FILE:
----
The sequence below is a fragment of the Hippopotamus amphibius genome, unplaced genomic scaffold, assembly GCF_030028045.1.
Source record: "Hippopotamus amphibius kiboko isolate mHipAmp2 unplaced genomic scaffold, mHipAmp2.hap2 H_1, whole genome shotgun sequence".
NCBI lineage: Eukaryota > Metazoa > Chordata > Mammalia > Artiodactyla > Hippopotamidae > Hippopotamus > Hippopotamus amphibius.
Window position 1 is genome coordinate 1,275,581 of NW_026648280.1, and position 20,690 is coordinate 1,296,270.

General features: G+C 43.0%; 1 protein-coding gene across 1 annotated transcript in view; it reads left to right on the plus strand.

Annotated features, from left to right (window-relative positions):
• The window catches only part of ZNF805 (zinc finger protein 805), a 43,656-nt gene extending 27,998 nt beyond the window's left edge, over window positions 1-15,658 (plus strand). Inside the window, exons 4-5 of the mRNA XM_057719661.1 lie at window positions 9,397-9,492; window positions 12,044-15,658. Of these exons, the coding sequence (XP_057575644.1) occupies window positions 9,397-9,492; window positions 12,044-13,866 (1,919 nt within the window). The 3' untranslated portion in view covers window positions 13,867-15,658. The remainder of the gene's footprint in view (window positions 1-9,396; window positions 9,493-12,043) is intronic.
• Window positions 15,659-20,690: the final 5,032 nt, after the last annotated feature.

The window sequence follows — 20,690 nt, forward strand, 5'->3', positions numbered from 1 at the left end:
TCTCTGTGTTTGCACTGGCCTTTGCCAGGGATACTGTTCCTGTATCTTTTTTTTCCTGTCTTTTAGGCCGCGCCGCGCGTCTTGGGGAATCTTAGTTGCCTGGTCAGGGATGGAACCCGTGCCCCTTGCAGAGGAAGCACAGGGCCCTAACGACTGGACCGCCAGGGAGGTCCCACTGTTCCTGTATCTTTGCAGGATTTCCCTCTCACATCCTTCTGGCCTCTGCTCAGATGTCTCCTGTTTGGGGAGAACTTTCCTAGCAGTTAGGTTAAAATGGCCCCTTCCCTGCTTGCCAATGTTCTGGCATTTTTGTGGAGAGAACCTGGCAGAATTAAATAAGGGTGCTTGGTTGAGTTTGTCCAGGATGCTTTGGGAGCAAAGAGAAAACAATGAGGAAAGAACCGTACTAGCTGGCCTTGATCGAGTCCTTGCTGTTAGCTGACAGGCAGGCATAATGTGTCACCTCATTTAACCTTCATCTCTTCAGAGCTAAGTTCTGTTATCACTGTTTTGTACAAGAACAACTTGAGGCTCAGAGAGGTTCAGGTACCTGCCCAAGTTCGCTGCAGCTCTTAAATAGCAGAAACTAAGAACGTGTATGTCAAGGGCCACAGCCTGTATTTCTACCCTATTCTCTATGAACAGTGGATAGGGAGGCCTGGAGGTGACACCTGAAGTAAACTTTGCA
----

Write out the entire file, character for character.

The sequence below is a fragment of the Hippopotamus amphibius genome, unplaced genomic scaffold, assembly GCF_030028045.1.
Source record: "Hippopotamus amphibius kiboko isolate mHipAmp2 unplaced genomic scaffold, mHipAmp2.hap2 H_1, whole genome shotgun sequence".
NCBI lineage: Eukaryota > Metazoa > Chordata > Mammalia > Artiodactyla > Hippopotamidae > Hippopotamus > Hippopotamus amphibius.
Window position 1 is genome coordinate 1,275,581 of NW_026648280.1, and position 20,690 is coordinate 1,296,270.

General features: G+C 43.0%; 1 protein-coding gene across 1 annotated transcript in view; it reads left to right on the plus strand.

Annotated features, from left to right (window-relative positions):
• The window catches only part of ZNF805 (zinc finger protein 805), a 43,656-nt gene extending 27,998 nt beyond the window's left edge, over window positions 1-15,658 (plus strand). Inside the window, exons 4-5 of the mRNA XM_057719661.1 lie at window positions 9,397-9,492; window positions 12,044-15,658. Of these exons, the coding sequence (XP_057575644.1) occupies window positions 9,397-9,492; window positions 12,044-13,866 (1,919 nt within the window). The 3' untranslated portion in view covers window positions 13,867-15,658. The remainder of the gene's footprint in view (window positions 1-9,396; window positions 9,493-12,043) is intronic.
• Window positions 15,659-20,690: the final 5,032 nt, after the last annotated feature.

The window sequence follows — 20,690 nt, forward strand, 5'->3', positions numbered from 1 at the left end:
TCTCTGTGTTTGCACTGGCCTTTGCCAGGGATACTGTTCCTGTATCTTTTTTTTCCTGTCTTTTAGGCCGCGCCGCGCGTCTTGGGGAATCTTAGTTGCCTGGTCAGGGATGGAACCCGTGCCCCTTGCAGAGGAAGCACAGGGCCCTAACGACTGGACCGCCAGGGAGGTCCCACTGTTCCTGTATCTTTGCAGGATTTCCCTCTCACATCCTTCTGGCCTCTGCTCAGATGTCTCCTGTTTGGGGAGAACTTTCCTAGCAGTTAGGTTAAAATGGCCCCTTCCCTGCTTGCCAATGTTCTGGCATTTTTGTGGAGAGAACCTGGCAGAATTAAATAAGGGTGCTTGGTTGAGTTTGTCCAGGATGCTTTGGGAGCAAAGAGAAAACAATGAGGAAAGAACCGTACTAGCTGGCCTTGATCGAGTCCTTGCTGTTAGCTGACAGGCAGGCATAATGTGTCACCTCATTTAACCTTCATCTCTTCAGAGCTAAGTTCTGTTATCACTGTTTTGTACAAGAACAACTTGAGGCTCAGAGAGGTTCAGGTACCTGCCCAAGTTCGCTGCAGCTCTTAAATAGCAGAAACTAAGAACGTGTATGTCAAGGGCCACAGCCTGTATTTCTACCCTATTCTCTATGAACAGTGGATAGGGAGGCCTGGAGGTGACACCTGAAGTAAACTTTGCA